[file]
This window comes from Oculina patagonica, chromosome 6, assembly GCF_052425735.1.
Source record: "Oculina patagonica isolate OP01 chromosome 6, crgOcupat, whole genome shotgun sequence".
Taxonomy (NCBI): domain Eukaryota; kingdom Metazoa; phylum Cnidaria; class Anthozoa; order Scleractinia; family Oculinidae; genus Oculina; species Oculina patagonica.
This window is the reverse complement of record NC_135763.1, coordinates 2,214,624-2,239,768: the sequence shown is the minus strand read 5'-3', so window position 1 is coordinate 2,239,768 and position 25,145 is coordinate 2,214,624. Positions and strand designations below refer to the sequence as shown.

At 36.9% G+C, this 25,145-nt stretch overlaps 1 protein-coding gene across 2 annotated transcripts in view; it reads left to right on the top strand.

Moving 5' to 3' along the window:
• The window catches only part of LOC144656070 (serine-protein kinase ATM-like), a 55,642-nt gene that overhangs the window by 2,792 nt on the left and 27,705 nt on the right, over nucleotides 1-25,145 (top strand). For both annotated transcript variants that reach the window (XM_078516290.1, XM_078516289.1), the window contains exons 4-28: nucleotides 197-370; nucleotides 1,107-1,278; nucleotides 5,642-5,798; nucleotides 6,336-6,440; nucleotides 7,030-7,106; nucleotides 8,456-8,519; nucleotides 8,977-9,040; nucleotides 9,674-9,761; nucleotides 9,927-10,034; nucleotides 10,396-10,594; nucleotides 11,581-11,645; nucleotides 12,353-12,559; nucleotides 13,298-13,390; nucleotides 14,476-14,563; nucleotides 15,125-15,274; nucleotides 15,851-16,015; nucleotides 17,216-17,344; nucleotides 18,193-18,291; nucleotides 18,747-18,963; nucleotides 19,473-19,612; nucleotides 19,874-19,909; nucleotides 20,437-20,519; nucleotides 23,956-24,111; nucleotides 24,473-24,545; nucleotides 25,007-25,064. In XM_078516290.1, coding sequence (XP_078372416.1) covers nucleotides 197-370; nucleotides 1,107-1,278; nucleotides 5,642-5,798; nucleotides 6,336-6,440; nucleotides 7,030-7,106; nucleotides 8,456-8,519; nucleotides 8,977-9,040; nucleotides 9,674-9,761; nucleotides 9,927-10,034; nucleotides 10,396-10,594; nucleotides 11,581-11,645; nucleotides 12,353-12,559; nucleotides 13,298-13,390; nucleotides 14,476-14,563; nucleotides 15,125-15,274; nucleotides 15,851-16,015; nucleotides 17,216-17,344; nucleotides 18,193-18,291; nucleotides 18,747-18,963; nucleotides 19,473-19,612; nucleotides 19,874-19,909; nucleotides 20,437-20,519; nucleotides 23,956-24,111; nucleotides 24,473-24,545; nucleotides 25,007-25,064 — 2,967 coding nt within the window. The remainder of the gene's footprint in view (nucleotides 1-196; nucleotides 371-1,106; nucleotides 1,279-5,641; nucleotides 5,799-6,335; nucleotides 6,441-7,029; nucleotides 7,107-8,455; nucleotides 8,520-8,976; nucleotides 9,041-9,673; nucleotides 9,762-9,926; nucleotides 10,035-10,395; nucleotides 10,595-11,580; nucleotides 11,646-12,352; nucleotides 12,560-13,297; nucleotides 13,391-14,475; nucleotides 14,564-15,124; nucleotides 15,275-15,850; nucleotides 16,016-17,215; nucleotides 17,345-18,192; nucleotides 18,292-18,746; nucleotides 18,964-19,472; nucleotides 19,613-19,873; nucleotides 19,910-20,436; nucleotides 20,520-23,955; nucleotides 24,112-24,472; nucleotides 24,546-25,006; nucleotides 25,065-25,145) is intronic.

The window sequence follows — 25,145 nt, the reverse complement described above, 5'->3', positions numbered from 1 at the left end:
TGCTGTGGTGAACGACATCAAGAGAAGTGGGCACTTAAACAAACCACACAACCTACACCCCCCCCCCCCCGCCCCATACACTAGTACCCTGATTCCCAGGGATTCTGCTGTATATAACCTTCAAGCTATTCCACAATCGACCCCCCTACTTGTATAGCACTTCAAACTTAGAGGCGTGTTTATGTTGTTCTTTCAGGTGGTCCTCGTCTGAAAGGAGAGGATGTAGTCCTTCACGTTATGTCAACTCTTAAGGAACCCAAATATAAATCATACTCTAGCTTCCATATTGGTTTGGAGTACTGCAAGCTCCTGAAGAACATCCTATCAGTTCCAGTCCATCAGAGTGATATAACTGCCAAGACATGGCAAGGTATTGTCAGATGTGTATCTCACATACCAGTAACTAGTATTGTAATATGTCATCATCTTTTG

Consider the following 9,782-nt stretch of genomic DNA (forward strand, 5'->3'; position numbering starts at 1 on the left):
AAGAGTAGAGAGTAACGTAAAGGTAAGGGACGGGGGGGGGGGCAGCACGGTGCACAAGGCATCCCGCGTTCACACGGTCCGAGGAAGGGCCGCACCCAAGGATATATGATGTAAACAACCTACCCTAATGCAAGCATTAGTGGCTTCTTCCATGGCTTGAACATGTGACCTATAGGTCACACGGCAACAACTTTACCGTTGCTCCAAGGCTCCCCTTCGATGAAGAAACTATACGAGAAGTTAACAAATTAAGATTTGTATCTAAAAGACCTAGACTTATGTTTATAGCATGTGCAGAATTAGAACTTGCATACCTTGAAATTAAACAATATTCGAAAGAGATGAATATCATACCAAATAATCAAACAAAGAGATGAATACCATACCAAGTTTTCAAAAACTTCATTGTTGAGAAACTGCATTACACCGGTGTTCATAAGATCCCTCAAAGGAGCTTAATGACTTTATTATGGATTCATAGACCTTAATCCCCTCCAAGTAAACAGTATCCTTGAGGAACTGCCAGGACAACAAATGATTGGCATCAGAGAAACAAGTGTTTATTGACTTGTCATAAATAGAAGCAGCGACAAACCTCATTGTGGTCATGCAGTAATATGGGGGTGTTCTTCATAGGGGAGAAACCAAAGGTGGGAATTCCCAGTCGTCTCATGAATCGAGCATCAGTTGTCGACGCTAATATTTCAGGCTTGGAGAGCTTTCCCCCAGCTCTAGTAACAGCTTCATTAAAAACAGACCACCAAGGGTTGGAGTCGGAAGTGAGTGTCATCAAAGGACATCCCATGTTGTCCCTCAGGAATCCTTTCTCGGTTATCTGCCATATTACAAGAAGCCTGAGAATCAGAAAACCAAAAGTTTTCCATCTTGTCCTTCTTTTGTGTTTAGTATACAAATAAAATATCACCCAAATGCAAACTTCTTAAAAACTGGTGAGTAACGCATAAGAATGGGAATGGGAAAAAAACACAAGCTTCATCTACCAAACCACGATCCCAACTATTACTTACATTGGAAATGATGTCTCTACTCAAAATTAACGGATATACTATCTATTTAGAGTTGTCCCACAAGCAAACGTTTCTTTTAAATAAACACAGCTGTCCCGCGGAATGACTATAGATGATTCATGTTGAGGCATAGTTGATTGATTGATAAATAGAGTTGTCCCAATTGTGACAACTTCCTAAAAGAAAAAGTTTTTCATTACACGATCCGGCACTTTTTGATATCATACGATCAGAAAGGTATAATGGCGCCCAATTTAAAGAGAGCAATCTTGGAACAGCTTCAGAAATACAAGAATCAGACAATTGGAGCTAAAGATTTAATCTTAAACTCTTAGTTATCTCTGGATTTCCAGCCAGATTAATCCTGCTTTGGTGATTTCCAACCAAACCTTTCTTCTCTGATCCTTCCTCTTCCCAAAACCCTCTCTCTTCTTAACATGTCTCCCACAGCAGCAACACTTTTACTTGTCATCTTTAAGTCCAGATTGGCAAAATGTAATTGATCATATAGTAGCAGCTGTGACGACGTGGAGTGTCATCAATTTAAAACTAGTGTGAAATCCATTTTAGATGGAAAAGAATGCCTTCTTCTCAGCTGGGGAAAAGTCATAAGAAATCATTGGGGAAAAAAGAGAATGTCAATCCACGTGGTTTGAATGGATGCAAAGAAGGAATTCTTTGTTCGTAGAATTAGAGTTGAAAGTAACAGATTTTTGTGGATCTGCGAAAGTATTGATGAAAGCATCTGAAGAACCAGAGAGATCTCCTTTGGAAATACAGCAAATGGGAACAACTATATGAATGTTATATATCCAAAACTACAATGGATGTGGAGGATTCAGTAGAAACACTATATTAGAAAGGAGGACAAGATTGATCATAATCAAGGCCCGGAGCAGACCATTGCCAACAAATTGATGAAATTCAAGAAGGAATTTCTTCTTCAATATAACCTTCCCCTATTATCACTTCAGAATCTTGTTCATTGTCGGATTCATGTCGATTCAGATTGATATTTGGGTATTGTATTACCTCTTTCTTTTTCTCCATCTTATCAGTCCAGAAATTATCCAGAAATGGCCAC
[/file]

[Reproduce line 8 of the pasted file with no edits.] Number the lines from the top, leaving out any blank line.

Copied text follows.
The window sequence follows — 25,145 nt, the reverse complement described above, 5'->3', positions numbered from 1 at the left end: